Especially in secluded corners of the Darklands, where droves of typhilipedes occasionally flourish, these creatures are often known as “eye biters.” While the name might reference their tendency to plunge their victims into darkness before eating them, the nickname just as likely derives from the effects of the venom they produce. Survivors of typhilipede poison report feeling as though their eyes were on fire. Many also claim their experience with color changed dramatically as a result, with warm shades seeming to catch fire, becoming almost painfully vivid and certainly uncomfortable to look at. While these optical effects don’t inhibit the victim’s visual acuity, many survivors claim to be wary of bright lights and colors for weeks after shaking off the venom’s effects.

While typhilipede venom is not usually deadly on its own, it is valued for its rarity. A single dose often sells for 1,500 gp or more in nefarious markets around the Inner Sea. Some Darklands alchemists believe that mixing typhilipede venom with the blood of goodaligned outsiders can make the poison much more debilitating—though the exact process by which this is possible remains elusive.

Habitat and Society

Beyond Erebus, typhilipedes are occasionally found in the Darklands realms of Orv and Sekamina, but they rarely venture closer to the surface than that. Given their ability to gain nourishment from light, many assume that typhilipedes flourish in areas of bright sunlight. In fact, overwhelming sources of bright light— especially sunlight—repel the creatures, forcing them into regions of absolute darkness.

Typhilipedes don’t form communities or social bonds as more intelligent beings do. Instead, they tend to clump together, forming colonies akin to those of cockroaches. When hunting, they behave in a manner similar to a swarm, utilizing knowledge of the terrain to intercept prey and separate individuals from larger groups. Once they have surrounded a target, they attack en masse. Upon bringing down their prey, typhilipedes eat as a group. Typhilipede young and pregnant individuals eat first, as the hunters instinctively prioritize the groups’ long-term survival over that of any individual. Hunters eat next, with the sickly and wounded eating last. Typically, typhilipedes that are debilitated in battle try to sacrifice themselves for the good of the group. Those that face excessive wounds but still survive, though, often try to slink away into the darkness to quietly die. Few have the chance to indulge such a fate, though, as typhilipedes have an innate understanding of their own bodies and what they can survive. If no enemies are present and it becomes clear that one of their number bears a wound that will never heal, a typhilipede swarm quickly turns on the individual, enthusiastically cannibalizing it. Peculiarly, after consuming one of their own kind, typhilipedes typically stack the remains in a neat heap with the gnawed skull deliberately placed on top.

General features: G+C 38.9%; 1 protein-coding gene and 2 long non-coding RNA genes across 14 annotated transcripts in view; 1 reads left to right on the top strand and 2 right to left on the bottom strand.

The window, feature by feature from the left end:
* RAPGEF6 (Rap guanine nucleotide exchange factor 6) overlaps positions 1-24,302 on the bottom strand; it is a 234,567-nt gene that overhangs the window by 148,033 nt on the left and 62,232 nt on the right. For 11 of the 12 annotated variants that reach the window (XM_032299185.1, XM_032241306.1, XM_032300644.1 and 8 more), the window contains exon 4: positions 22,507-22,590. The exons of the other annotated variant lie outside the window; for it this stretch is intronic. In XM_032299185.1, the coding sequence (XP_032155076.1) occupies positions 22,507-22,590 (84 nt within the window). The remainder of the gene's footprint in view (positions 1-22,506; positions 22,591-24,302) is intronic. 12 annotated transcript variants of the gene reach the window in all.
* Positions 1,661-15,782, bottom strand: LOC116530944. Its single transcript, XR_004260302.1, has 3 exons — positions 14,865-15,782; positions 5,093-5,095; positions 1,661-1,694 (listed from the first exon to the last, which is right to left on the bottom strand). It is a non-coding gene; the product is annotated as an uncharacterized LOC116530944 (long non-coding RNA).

A typhilipede can be summoned as a familiar by a 7th-level spellcaster with an alignment up to one step away from lawful evil who has the Improved Familiar feat. Duergar spellcasters in particular favor typhilipede familiars, and many view possessing one—especially an overweight specimen—as a symbol of status.